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Alcohol use disorder (AUD) can often cause thiamine deficiency. Thiamine deficiency occurs when you don’t get enough thiamine. Your body may not absorb thiamine, or it loses too much.
Roughly 80% of chronic alcoholic patients suffer from this condition.3 Clinicians may prescribe thiamine to those suffering from AUD-induced thiamine deficiency.
Alcohol reduces the absorption of vitamin B1. Heavy drinking can damage the stomach lining, reducing vitamin absorption. Depending on the person, some with AUD absorb no thiamine at all.
An alcoholic’s diet is also low in thiamine. Alcoholics are more likely to drink alcoholic beverages as part of their daily energy intake. They’re also more likely to skip meals or binge on unhealthy food.
Alcoholics have nutrient-deficient food and beverage choices. This increases the risk of thiamine deficiency.
If a person continues to experience thiamine deficiency, they can end up with serious health conditions.
The most common reason for thiamine deficiency is inadequate dietary intake. However, in Western countries, thiamine deficiency is more prevalent in individuals suffering from alcoholism or chronic illness.
The symptoms of thiamine deficiency are non-specific. Many people may not even notice that they’re suffering from this condition.
Symptoms of thiamine deficiency include:
Thiamine converts food to energy. So, people with thiamine deficiency get tired easily.
When you don't have enough thiamine, your body won't produce enough energy for day-to-day function. This leads to fatigue and weakness.
Some studies have also linked fatigue to thiamine deficiency. For instance, one study showed that post-stroke patients with chronic fatigue have benefited from high-dose thiamine.7
Although weight loss can be linked with alcohol dependence, it can also signify thiamine deficiency. Thiamine deficiency can reduce appetite.
In one study, researchers observed the effects of thiamine deficiency in mice. They fed mice a thiamine-deficient diet for 16 weeks. As a result, the mice displayed a significant amount of weight loss.8
According to the researchers, thiamine deficiency inhibited hypothalamic adenosine monophosphate-activated protein kinase (AMPK) activity. AMPK regulates food intake.
When the researchers treated the mice with thiamine, their appetite returned, and their body weights increased.
Thiamine deficiency can cause nausea and vomiting. These symptoms are often associated with infections or gastrointestinal problems.
Although nausea and vomiting are non-specific symptoms, they're more prevalent in those with thiamine deficiency.
In addition, alcoholics are more prone to these gastrointestinal problems. Excessive alcohol consumption damages the lining of the stomach. The damage causes ulcers and bleeding.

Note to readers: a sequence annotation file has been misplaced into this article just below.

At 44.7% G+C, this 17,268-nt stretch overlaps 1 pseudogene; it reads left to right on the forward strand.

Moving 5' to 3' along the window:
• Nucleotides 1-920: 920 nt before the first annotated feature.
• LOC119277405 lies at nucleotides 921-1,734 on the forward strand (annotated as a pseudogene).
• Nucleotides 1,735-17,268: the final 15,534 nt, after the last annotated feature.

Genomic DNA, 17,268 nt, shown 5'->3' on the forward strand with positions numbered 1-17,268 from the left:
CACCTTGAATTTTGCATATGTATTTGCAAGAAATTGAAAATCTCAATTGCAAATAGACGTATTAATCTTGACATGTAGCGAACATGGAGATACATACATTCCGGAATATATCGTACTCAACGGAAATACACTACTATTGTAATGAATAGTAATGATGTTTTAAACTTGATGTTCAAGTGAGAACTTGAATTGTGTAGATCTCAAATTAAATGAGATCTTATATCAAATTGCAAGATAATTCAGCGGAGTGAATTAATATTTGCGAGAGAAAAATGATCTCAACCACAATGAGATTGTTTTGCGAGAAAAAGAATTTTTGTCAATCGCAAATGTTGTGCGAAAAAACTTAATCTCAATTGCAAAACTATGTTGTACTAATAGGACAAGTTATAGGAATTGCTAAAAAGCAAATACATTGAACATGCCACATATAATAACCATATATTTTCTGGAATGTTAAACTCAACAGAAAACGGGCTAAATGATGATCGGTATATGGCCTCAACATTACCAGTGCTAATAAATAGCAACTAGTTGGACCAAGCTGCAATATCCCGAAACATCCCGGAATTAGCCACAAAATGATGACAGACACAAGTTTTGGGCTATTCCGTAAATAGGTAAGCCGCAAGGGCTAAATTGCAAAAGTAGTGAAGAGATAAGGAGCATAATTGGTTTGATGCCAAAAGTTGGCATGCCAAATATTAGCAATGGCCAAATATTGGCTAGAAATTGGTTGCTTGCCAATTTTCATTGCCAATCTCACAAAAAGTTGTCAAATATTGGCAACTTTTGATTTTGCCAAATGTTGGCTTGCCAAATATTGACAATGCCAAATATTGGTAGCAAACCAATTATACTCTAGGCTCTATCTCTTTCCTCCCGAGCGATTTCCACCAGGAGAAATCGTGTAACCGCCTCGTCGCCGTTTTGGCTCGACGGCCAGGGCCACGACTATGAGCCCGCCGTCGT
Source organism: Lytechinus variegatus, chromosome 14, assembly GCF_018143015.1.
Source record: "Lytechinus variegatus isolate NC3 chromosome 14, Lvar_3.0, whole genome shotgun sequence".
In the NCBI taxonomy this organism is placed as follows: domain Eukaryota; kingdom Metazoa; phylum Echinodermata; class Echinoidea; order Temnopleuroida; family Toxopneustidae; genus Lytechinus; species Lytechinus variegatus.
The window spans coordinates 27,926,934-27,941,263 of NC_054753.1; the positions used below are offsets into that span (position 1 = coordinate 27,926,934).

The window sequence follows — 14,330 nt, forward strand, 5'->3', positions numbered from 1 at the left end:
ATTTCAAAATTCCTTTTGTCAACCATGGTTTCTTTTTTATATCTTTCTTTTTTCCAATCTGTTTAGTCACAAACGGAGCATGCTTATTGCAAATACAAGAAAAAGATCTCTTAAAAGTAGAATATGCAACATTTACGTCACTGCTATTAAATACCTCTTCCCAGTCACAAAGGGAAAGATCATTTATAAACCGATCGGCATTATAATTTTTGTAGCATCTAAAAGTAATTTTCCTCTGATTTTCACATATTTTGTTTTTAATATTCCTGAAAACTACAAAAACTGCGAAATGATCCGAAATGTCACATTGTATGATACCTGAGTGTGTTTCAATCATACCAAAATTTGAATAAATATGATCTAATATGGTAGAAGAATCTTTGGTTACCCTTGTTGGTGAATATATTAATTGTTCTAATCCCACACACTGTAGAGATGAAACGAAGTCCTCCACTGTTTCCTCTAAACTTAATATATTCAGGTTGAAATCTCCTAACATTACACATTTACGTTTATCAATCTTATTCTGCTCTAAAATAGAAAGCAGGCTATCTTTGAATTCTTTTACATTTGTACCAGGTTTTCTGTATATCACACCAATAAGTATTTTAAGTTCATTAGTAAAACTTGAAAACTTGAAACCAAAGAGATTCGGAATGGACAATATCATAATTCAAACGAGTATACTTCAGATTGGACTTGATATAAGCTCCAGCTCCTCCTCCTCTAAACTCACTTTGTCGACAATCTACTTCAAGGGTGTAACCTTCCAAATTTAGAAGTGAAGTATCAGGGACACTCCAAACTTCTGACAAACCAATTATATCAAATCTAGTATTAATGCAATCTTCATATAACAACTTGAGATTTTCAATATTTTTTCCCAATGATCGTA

People with thiamine deficiency also experience emotional disturbances. These may include confusion, short-term memory loss, and irritability.
Thiamine deficiency can also affect your mood. The vitamin affects neurotransmitters that regulate emotions.
Thiamine is also known as Vitamin B1. It's essential for a healthy brain and dendrite function. Dendrites are the parts of your neurons that send and receive information. Without thiamine, dendrites are less able to do this.
Thiamine helps the body use carbohydrates as energy. It also enables the flow of electrolytes to and from muscle and nerve cells.
It can reduce diabetic complications and heart issues. Thiamine also prevents or delays the onset of Alzheimer’s disease. According to the NHS, a lack of thiamine can kill your neurons, making Alzheimer's more likely.4
Thiamine is available in plants, food, and vitamin supplements. It’s usually found in whole grains, meat, and fish.
Alcoholics are more prone to thiamine deficiency. Continuous thiamine deficiency can cause serious health conditions, such as:
Thiamine deficiency can lead to beriberi, a heart and nerve issue.
There are two main types of beriberi:
In extreme cases, beriberi can lead to Wernicke-Korsakoff Syndrome (WKS). This condition is a devastating brain disorder caused by thiamine deficiency.
WKS comprises two separate disorders: Wernicke's Encephalopathy and Korsakoff Syndrome.
WKS is sometimes referred to as alcohol-related dementia.
Wernicke's Encephalopathy usually develops first and has three symptoms:
Korsakoff Syndrome is a severe brain disorder that causes severe short-term memory impairment. In rare cases, seizures are possible.
Korsakoff Syndrome develops in 80% of people with untreated Wernicke’s Encephalopathy.4
WKS requires immediate administration of high doses of thiamine to mitigate the effects of the disease.
Heavy drinkers are at risk of developing a thiamine deficiency. Once the symptoms appear, you must know how to get your thiamine levels back up.
Here are some tips on how to treat thiamine deficiency in heavy drinkers:
If you think you may have low levels of thiamine, talk to your doctor about the best treatment options.
Several treatment options are available for alcohol addiction. You can select from the following:
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